Hungary said it received 6,000 doses of Russia’s controversial coronavirus vaccine on Monday (28 December), in a new display of Budapest’s maverick vaccine policy.
“6,000 doses of Russian vaccine crossed Hungary’s border with Slovakia,” Hungarian Foreign Minister Péter Szijjártó said in a Facebook video message.
The consignment was taken to Budapest for a decision by Hungarian experts on how to use it, he said, without providing details on the vaccine’s potential rollout.
The announcement comes after Hungary started vaccinations on Saturday ahead of most European Union countries after receiving its first delivery of the Belgian-made Pfizer-BioNTech coronavirus jabs.
The move by Budapest, often at loggerheads with Brussels over accusations of democratic backsliding, sidestepped the EU’s coordinated approach to vaccinations which began on Sunday across most of the 27-member bloc.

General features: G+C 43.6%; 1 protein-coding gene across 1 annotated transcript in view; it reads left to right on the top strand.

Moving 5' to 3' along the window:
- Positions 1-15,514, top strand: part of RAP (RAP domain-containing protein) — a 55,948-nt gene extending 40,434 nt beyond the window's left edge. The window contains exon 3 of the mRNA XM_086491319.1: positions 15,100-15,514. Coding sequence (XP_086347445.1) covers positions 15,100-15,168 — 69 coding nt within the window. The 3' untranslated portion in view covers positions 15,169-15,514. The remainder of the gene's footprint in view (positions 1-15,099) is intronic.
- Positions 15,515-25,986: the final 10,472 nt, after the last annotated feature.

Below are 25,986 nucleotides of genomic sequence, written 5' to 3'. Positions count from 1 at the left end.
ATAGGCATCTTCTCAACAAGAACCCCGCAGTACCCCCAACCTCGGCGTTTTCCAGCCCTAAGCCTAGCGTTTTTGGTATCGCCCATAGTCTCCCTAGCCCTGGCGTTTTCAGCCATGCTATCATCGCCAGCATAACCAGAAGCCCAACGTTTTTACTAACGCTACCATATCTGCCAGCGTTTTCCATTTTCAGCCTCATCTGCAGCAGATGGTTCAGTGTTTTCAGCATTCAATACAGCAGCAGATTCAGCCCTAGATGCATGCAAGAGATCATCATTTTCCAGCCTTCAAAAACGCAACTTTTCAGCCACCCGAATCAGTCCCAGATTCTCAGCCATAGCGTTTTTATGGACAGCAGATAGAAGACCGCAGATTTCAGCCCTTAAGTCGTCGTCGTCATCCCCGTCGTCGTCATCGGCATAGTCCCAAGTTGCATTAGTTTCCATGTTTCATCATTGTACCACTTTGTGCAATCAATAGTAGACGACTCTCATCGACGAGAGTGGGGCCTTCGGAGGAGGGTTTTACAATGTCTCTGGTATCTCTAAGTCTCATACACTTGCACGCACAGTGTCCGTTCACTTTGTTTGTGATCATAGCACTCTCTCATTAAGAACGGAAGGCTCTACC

Last month Szijjártó said Hungary was the first European country to receive samples for testing of Russia’s Sputnik V coronavirus vaccine, while Hungarian doctors and experts have visited Russia to study its production.
The European Medicines Agency (EMA), charged with overseeing vaccine approval in the EU before they can be marketed, has yet to assess the Russian drug, which Moscow says has shown 95% effectiveness in trials.
But Western and Russian experts have raised concerns over the fast-tracked jab and critics have described it as a tool to bolster Russia’s geopolitical influence.
Large-scale deliveries and potentially mass production by a Hungarian firm are possible next year if it proves safe and effective, according to Budapest.
“Hungary is open to all successful vaccine developments around the world,” said Szijjártó Monday.
“We are doing our best to bring to Hungary as fast as possible all effective vaccines whether they are created in the West or in the East,” he said.